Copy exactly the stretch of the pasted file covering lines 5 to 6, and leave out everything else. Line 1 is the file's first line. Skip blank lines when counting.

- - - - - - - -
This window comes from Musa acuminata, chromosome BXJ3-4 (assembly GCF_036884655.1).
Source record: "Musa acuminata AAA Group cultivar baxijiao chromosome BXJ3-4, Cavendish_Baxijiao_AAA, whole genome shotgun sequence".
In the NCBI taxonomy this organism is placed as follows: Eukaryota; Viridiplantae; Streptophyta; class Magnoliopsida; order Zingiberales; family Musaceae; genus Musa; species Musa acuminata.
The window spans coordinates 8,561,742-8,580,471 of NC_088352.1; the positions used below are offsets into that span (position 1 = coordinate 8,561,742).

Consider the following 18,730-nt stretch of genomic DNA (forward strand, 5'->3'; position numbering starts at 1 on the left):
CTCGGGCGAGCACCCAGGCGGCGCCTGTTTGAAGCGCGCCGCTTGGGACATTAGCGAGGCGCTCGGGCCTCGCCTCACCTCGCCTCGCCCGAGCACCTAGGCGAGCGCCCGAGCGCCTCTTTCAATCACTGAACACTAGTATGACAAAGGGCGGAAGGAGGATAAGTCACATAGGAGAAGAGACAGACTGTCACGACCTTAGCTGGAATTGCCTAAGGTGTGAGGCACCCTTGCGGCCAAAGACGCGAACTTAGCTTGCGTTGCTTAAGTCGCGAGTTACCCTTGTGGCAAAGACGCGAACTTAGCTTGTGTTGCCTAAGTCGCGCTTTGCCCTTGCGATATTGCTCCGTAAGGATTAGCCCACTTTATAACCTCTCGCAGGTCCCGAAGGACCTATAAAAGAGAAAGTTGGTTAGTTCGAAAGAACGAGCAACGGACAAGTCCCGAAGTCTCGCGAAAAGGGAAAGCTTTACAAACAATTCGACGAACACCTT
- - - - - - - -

Consider the following 18,730-nt stretch of genomic DNA (forward strand, 5'->3'; position numbering starts at 1 on the left):
CTCGGGCGAGCACCCAGGCGGCGCCTGTTTGAAGCGCGCCGCTTGGGACATTAGCGAGGCGCTCGGGCCTCGCCTCACCTCGCCTCGCCCGAGCACCTAGGCGAGCGCCCGAGCGCCTCTTTCAATCACTGAACACTAGTATGACAAAGGGCGGAAGGAGGATAAGTCACATAGGAGAAGAGACAGACTGTCACGACCTTAGCTGGAATTGCCTAAGGTGTGAGGCACCCTTGCGGCCAAAGACGCGAACTTAGCTTGCGTTGCTTAAGTCGCGAGTTACCCTTGTGGCAAAGACGCGAACTTAGCTTGTGTTGCCTAAGTCGCGCTTTGCCCTTGCGATATTGCTCCGTAAGGATTAGCCCACTTTATAACCTCTCGCAGGTCCCGAAGGACCTATAAAAGAGAAAGTTGGTTAGTTCGAAAGAACGAGCAACGGACAAGTCCCGAAGTCTCGCGAAAAGGGAAAGCTTTACAAACAATTCGACGAACACCTT